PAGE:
Since Russia’s invasion of Ukraine began, Polish-Hungarian diplomatic relations have reached an all-time low. These two nations who used to have extensive, one could say special relations with each other for centuries are now further apart than they’ve ever been. Instead of talking about why this has happened, let’s instead take a look at the numerous events in history which helped forge this strong bond between the two countries.
The oldest ties between Poland and Hungary go all the way back to the creation of both states. They both came to be independent Christian kingdoms at around 1,000 AD. Beset on the West by the stronger and more influential Holy Roman Empire, and on the East by the richer Kievan Rus, the two countries established good relations with each other from the start.
The Polish Piast and the Hungarian Árpád dynastic families have been connected since the very beginning. Béla I of Hungary had a Polish Piast wife, whom he wed during his exile from the country. Following the extinction of both original ruling houses, Louis I united the two kingdoms in a personal union between 1370 and 1382. After a brief time period, the two thrones were united once again by Wladyslaw of Jagiello from 1440 until his death at the Battle of Várna in 1444.
The last common ruler of both states was a Hungarian nobleman, Stephan Báthory, who was duke of Transylvania before the Szlachta (Polish nobility) elected him to lead the Polish-Lithuanian Commonwealth. He presided over both states between 1576 and 1586. He was buried at the Wawel Castle in Kraków and is considered an influential leader throughout the history of both countries.
Fight for independence
From the 15th century, both Poland and Hungary had started facing common threats from neighbouring powers. One was the army of the Ottoman Turks who entered into constant wars against the two kingdoms. Possibly the most decisive moment of cooperation came in 1683 during the Second Siege of Vienna.
Turkish forces were poised to take the Austrian capital when the Polish army arrived at the nick of time. They swept away the Ottoman army with one of the largest cavalry charges ever recorded in history. In the following years, the Polish troops together with the Holy League helped liberate the whole Hungary from Ottoman occupation
Later in the 18th-19th centuries, both Poland and Hungary suffered under the yoke of foreign powers. Rákóczi II, leader of the Rákóczi Uprising (1703-1711) published his famous declaration from the Polish city of Brzeżany (nowadays Berezhany in Ukraine) before returning home to lead the anti-Habsburg movement.
Throughout the 19th century, nationals of both countries helped in each other’s independence movements. Hungarian soldiers fought with and helped Polish insurgents in the November Uprising of 1830. And in 1848-49, during the Hungarian Revolution and War of Independence, thousands of Polish volunteers joined the Hungarian army fighting against the Habsburg monarchy. Polish general Józef Bem, for example, became an esteemed military commander and national hero in both states.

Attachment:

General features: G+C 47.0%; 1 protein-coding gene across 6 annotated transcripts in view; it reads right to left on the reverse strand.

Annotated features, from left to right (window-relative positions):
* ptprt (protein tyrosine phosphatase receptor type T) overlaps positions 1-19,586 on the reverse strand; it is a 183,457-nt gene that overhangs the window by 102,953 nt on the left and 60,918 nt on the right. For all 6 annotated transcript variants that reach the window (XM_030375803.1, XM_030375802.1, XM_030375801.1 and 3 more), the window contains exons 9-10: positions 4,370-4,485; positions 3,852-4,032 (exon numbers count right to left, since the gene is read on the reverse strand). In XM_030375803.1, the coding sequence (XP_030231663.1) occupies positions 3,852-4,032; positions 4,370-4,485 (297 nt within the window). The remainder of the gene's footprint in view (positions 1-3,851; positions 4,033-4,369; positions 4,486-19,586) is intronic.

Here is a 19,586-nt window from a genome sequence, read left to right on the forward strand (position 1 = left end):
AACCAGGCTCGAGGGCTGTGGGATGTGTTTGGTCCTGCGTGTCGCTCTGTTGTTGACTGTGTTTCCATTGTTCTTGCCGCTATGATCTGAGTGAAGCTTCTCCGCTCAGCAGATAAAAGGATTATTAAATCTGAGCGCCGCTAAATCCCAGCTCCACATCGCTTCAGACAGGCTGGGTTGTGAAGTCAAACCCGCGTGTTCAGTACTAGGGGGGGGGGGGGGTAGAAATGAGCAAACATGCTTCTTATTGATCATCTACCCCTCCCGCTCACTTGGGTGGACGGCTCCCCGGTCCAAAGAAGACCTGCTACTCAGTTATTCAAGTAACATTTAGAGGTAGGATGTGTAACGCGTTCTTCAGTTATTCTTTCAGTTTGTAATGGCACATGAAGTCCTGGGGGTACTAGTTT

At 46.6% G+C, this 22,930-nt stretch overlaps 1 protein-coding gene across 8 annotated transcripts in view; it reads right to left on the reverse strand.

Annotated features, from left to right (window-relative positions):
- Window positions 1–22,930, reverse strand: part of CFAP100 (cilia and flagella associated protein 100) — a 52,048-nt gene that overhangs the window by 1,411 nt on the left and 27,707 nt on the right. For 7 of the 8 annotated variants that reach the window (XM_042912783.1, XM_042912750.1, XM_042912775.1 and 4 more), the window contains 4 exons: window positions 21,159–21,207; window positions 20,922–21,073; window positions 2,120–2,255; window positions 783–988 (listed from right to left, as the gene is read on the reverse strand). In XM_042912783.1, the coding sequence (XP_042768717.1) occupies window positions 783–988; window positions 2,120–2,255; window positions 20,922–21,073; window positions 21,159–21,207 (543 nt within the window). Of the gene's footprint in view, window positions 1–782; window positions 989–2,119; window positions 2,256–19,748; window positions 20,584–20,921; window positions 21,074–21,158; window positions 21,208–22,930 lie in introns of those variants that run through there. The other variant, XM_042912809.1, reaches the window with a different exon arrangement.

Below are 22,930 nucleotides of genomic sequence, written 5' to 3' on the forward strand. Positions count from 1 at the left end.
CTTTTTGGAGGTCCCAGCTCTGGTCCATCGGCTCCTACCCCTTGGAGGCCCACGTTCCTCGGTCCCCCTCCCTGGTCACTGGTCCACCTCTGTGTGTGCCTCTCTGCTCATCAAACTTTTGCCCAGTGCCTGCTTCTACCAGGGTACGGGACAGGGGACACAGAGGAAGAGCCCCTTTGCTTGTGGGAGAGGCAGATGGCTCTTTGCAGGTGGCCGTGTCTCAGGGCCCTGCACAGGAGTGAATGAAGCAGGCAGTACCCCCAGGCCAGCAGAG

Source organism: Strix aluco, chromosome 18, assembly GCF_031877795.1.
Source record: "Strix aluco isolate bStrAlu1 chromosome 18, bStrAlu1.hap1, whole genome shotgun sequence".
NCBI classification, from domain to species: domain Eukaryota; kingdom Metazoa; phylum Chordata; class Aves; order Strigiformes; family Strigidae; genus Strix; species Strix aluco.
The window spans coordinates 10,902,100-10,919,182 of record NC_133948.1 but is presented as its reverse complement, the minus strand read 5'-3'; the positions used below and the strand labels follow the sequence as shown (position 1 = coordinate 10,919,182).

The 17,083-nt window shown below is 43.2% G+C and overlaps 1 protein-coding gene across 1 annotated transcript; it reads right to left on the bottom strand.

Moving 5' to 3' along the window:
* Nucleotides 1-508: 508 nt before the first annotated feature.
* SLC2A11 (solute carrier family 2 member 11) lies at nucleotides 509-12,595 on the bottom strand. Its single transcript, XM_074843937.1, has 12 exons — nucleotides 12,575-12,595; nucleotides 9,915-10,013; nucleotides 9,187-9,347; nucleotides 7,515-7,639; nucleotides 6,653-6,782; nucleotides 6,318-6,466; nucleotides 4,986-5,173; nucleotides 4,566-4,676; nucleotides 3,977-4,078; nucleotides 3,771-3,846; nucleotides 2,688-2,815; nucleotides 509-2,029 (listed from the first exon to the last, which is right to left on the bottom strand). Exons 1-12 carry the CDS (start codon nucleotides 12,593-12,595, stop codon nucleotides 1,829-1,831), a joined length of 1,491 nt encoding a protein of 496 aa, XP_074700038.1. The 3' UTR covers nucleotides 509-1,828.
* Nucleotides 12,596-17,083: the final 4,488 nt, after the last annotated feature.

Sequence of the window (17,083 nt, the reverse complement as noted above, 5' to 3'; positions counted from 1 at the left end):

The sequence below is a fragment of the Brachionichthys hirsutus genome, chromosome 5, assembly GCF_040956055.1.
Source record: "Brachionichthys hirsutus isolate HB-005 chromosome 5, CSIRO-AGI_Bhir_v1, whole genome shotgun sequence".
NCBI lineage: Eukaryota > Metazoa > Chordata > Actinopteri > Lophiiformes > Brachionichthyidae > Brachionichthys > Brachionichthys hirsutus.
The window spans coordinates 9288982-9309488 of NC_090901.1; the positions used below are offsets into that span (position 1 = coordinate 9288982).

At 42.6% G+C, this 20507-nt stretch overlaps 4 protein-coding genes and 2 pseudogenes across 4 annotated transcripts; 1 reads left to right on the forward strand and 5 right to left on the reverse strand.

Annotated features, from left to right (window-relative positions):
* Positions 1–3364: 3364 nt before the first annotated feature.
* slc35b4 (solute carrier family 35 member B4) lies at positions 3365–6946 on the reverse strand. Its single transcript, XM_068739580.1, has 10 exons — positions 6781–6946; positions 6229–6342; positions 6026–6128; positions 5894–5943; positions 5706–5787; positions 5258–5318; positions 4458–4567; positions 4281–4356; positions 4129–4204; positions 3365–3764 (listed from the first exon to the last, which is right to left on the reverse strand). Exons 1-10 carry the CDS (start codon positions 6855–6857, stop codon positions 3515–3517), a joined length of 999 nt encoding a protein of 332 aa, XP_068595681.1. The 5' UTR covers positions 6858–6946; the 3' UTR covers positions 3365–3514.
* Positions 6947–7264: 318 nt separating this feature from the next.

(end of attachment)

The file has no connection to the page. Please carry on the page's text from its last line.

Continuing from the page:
After the end of WW1 and the foundation of the modern Polish state, the Hungarian government tried to send aid to their Polish counterparts in their war against Soviet Russia. This was denied by the Czechoslovak and Romanian states. However, hundreds of Hungarian volunteers still joined the Polish army to help fight for the country’s independence.
In the wake of Germany’s invasion of Poland in September 1939, Hitler asked Hungary to enable his troops to move within the border of the country. Prime Minister Count Pál Teleki refused to allow this. Following the collapse of the Polish state after the dual invasions, Hungary gave permission to tens of thousands of Polish refugees and soldiers to cross through the borders and rejoin the war against Germany someplace else. At the end of the war in 1944 during the Warsaw Uprising Hungarian troops actively helped out Polish insurgents and the citizens of the city in their fight against the Nazi occupiers.
Not many people know, but the Hungarian Revolution of 1956 originally started as a solidarity protest. Participants were showing their support to those Polish people who started demanding a regime change and the removal of Stalinist leader Bolesław Bierut from power. Subsequently, the newly appointed Władysław Gomułka supported Imre Nagy’s government against the Soviets.
The last important milestone in the history of relations between the two nations was the creation of the Visegrád Group political alliance in 1991, after the fall of communism and the Iron Curtain. They both promised to uphold strong cooperation and work together towards NATO and EU ascension which they both reached by 2004. Since then, until the Russian invasion of Ukraine and Hungary’s increasingly pro-Russian stance in the conflict, ties have been strong. Nowadays we can see that these millennium-old brotherly ties are going awry. This is why we found it important to recall the common historical heritage the two states have and hope that soon enough things will change for the better between them.
Polak, Węgier, dwa bratanki – Lengyel-magyar két jó barát
(Poles-Hungarians like good old friends)